By , on August 9, 2011

Download on the AppStore
4 out of 5


  • Detailed RPG system; manage and combine jobs to create the ultimate team.
  • Converted from the PSP re-release; updated dialogue and cutscenes as compared to the PS1 original.
  • Grand storyline with a political (and supernatural) edge.
  • Unlockable special characters for extra gameplay.


  • Detailed and complex tactical system requires a lot of time investment; constant interruptions (iPhone) can become tiresome.
  • Text scaling too small; blurry on third gen devices.


The first decision you have to make when considering Final Fantasy Tactics is, "Do I have the spare time for something like this?", if yes then consider yourself lucky to be able to experience such a deep and provoking tactical RPG, if not then you can rest knowing that you can still pick it up for your PS1 or PSP (should you have access to them).

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Although many consumers may not realize it, the existence of Final Fantasy Tactics on the App Store brings a whole host of interesting and complex questions related mostly to what we as gamers expect of our time with iOS devices. Premium AAA titles aren't in a huge supply, partially due to the market still finding its feet with regards to what does and doesn't work and how much to charge (or how to split up the charges), so when a game like Tactics is released it grabs everyone's attention as it provides a good indicator of how a high-priced, high-content game performs on a platform that encourages casual playing.

Thirteen years ago, Final Fantasy Tactics was the first in a host of games yet to come as it explored an otherwise niche corner of the RPG world, the tactical RPG. Set within the politically charged world of Ivalice, players follow the story of Ramza as he uncovers a sinister plot taking place behind the scenes of a conflict over who the new regent of the kingdom should be (the so-called 'War of the Lions' to be precise). Instead of the usual simplistic JRPG approach of smashing swords/rods/whatever else you're holding against the face of an enemy, players must fight within a 3D battlefield where positioning is as important as your 'level' and 'equipment' or skills.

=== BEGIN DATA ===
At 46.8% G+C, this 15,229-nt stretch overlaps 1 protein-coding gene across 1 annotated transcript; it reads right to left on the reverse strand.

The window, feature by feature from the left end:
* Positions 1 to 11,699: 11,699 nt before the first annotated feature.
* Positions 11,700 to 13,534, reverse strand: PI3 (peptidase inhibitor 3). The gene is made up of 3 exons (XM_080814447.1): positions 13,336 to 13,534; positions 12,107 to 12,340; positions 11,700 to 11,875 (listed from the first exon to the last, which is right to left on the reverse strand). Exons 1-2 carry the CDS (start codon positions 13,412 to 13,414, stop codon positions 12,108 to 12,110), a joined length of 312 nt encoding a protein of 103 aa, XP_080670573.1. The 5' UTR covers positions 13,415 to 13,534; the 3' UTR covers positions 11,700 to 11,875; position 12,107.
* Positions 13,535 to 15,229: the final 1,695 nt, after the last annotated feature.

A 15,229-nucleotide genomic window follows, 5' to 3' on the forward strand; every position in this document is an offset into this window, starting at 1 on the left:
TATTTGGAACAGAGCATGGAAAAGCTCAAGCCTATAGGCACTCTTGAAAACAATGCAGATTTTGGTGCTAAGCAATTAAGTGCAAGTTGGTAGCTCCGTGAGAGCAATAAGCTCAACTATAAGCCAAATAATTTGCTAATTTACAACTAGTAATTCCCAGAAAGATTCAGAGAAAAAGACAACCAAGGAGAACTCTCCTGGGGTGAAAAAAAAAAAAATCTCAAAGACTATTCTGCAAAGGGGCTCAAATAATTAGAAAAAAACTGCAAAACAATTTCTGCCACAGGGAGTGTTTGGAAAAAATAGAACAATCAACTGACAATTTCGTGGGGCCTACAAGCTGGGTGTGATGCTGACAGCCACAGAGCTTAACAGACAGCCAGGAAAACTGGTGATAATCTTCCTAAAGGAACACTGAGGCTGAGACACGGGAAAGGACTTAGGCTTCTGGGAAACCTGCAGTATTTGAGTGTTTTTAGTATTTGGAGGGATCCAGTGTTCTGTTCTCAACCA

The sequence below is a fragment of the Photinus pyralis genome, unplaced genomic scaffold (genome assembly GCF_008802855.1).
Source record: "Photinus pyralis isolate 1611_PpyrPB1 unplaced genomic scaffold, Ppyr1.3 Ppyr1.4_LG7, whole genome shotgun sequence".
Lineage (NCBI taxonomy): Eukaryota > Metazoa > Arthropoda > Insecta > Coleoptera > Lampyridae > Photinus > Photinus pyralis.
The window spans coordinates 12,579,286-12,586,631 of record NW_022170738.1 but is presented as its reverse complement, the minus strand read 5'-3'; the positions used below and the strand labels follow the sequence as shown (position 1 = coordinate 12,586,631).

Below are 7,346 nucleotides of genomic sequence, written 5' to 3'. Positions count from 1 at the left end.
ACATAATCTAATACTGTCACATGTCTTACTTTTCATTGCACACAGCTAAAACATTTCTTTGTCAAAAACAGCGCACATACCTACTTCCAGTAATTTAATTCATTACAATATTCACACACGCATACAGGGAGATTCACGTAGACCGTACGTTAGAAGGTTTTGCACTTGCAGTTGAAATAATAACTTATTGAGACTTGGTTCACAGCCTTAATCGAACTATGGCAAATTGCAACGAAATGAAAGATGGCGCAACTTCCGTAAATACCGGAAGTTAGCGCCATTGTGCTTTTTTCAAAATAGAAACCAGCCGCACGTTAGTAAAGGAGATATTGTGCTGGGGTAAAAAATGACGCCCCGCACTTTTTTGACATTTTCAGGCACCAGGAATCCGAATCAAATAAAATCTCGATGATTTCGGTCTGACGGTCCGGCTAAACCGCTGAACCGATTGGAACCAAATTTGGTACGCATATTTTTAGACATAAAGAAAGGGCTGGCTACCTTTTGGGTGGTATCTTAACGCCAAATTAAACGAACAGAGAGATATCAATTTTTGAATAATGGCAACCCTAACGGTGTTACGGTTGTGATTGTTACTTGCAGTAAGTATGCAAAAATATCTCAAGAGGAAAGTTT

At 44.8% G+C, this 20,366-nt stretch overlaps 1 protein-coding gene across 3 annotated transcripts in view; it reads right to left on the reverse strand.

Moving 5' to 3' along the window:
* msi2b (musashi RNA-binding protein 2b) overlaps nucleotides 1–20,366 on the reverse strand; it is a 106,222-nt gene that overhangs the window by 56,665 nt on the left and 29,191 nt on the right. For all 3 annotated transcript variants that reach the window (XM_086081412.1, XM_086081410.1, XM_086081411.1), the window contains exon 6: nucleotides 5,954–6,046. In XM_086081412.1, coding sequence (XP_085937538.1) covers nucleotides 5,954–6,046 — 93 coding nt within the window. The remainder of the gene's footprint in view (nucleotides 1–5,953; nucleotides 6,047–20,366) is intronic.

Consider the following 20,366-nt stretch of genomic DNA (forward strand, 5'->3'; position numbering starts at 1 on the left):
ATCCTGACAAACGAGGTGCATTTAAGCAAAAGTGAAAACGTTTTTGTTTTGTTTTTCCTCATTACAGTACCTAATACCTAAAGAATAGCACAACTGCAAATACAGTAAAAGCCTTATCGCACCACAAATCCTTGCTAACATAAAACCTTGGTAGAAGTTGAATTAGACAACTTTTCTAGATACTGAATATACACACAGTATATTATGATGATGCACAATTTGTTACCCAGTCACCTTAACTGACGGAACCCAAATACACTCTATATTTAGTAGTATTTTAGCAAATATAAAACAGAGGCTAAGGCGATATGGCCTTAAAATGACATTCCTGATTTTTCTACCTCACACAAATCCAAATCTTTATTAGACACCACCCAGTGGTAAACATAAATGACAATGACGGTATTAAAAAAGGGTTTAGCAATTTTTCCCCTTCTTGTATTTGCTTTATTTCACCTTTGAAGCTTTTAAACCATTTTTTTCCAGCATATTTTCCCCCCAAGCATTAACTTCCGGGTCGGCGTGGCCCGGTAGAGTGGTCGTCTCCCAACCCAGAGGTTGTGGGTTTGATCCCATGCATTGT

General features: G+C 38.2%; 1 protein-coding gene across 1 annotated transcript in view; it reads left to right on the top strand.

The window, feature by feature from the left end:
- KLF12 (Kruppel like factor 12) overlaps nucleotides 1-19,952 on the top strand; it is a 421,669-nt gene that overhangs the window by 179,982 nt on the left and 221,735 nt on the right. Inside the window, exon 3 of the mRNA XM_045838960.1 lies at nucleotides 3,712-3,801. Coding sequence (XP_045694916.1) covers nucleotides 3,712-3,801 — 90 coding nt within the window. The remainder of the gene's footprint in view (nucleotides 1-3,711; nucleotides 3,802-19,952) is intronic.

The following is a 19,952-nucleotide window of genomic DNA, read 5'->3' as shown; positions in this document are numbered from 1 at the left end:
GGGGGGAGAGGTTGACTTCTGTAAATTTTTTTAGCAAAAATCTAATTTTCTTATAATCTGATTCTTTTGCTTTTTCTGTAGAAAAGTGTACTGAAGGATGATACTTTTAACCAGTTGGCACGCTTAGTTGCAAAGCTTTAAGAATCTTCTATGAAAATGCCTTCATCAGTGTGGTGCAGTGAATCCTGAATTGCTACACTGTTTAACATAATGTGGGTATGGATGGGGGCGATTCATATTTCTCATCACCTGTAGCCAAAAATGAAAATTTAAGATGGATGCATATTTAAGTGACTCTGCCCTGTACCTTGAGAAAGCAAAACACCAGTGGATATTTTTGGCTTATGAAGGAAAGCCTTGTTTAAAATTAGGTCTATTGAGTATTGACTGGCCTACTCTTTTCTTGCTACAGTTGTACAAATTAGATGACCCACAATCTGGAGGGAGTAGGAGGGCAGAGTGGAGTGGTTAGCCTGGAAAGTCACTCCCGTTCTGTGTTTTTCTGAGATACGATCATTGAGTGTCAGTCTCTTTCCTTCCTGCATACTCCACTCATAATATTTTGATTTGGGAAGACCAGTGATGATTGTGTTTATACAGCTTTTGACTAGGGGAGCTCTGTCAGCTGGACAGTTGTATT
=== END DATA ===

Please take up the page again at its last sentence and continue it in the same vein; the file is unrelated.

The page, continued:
Strategy is as important as the tactics you use and players will need to spend a lot of time grinding out experience to spend on unlockable 'jobs' to define and round out the skills of the characters in your party. Having a robust team will make later encounters much easier, though without the aid of a guide you can expect a lot of time to be spent failing over and over as you pinpoint what your weak links are (with something as simple as the 'star sign' of a character playing a huge role in whether they'll survive or die horribly in a given encounter).

Being set in a 3D world means there's the likelihood that the terrain will get in the way of what you're trying to see, so handy controls for panning, tilting and rotating the screen are available. Most actions require players to tap specific squares or units to set a target and barring an awkward angle the game picks up on where you're touching intelligently. The menus themselves are far less accommodating, with the text being incredibly small even on Retina devices, making it hard to select the ability or option you're after from the large set of menus they're buried in.

Once you've mastered the basics of the gameplay the rabbit-hole only goes deeper as you tinker with and explore the available routes of growth for Ramza and his crew of men, women and various other creatures. Be careful though as non-critical friendly units can die permanently, meaning you'll need to save often to avoid a bad outcome.

What's most important about the decision to buy a game like Final Fantasy Tactics is whether or not you're after something this deep on a platform that will constantly interrupt you (in the case of iPhones) or isn't well suited to long-term play (in the case of iPads). In terms of gameplay, depth and content, Tactics provides an experience that's far from comparable and the decision ultimately comes down to whether or not you're willing to invest the time required to unlock the complex story contained within.

Fans of the series looking to complete their collection need not fear any loss of quality in Final Fantasy Tactics for the iOS (although third-gen users will have some performance issues) and fans of tactical RPGs should relish the opportunity to absorb such a challenging title. If you haven't dipped your toe in to the world of tactical titles yet, this may be a much harder game to start off with, but it's still a tried and tested classic worth checking out.


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